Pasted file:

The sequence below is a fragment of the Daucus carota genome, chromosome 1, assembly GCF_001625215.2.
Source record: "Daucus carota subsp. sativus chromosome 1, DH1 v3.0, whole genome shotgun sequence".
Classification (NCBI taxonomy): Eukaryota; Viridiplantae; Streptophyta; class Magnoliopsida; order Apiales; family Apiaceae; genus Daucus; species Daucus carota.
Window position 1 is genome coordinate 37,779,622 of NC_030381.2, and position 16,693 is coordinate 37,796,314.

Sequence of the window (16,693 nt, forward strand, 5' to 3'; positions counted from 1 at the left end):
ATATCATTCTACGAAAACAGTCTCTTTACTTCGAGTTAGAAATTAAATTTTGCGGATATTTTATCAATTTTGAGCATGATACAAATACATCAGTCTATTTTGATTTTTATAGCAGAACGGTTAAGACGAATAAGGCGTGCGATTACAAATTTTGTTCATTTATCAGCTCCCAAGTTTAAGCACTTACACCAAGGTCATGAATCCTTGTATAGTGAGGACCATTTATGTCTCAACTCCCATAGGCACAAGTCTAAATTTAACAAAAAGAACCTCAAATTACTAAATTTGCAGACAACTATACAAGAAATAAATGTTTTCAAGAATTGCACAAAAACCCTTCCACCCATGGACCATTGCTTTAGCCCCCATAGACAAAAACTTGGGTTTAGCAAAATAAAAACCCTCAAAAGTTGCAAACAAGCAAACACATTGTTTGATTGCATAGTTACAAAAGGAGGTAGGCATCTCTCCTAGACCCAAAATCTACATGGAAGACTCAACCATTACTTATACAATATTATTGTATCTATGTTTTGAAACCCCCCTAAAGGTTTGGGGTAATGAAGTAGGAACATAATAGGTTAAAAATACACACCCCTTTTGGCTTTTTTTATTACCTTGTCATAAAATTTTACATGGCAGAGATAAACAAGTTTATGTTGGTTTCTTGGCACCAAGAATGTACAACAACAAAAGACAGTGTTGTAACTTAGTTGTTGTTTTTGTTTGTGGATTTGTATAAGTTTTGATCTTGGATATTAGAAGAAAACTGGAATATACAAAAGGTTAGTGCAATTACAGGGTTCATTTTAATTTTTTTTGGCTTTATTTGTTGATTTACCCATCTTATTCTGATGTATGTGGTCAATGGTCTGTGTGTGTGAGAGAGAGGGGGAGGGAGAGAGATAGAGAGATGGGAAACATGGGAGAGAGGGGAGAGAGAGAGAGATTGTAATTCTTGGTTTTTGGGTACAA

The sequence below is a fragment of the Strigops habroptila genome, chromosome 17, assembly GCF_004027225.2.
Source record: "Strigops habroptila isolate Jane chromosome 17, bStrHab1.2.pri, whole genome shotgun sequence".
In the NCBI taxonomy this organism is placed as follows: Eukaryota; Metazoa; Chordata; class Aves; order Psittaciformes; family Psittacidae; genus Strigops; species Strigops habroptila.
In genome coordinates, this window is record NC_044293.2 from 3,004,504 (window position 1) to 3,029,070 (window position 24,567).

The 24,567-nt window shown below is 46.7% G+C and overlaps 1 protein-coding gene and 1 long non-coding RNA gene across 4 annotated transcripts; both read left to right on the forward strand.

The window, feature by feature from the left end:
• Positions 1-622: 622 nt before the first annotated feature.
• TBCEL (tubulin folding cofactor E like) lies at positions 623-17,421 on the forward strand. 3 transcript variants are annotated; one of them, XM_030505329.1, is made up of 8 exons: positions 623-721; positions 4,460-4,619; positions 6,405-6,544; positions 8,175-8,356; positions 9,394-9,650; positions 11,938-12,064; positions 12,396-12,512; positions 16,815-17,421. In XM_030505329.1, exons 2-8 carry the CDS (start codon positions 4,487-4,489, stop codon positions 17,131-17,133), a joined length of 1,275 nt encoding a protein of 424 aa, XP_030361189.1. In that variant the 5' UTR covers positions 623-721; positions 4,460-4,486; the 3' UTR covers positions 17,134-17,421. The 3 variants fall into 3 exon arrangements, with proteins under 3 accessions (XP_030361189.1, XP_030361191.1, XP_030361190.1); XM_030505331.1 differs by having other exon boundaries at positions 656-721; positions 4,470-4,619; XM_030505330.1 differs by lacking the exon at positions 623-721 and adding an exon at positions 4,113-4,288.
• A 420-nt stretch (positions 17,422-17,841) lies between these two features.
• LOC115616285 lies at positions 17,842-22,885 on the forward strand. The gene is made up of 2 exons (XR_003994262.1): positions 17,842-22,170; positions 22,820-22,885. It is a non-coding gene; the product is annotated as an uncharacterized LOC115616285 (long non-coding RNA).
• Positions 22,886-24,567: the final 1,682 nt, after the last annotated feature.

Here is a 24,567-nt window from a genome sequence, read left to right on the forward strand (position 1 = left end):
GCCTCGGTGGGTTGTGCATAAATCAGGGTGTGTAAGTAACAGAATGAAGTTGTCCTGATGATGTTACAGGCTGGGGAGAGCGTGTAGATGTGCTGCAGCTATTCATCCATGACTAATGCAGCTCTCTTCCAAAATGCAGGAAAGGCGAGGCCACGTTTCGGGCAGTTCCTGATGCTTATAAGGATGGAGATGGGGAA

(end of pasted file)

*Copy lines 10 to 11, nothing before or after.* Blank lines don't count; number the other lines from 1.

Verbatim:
In genome coordinates, this window is record NC_044293.2 from 3,004,504 (window position 1) to 3,029,070 (window position 24,567).

The 24,567-nt window shown below is 46.7% G+C and overlaps 1 protein-coding gene and 1 long non-coding RNA gene across 4 annotated transcripts; both read left to right on the forward strand.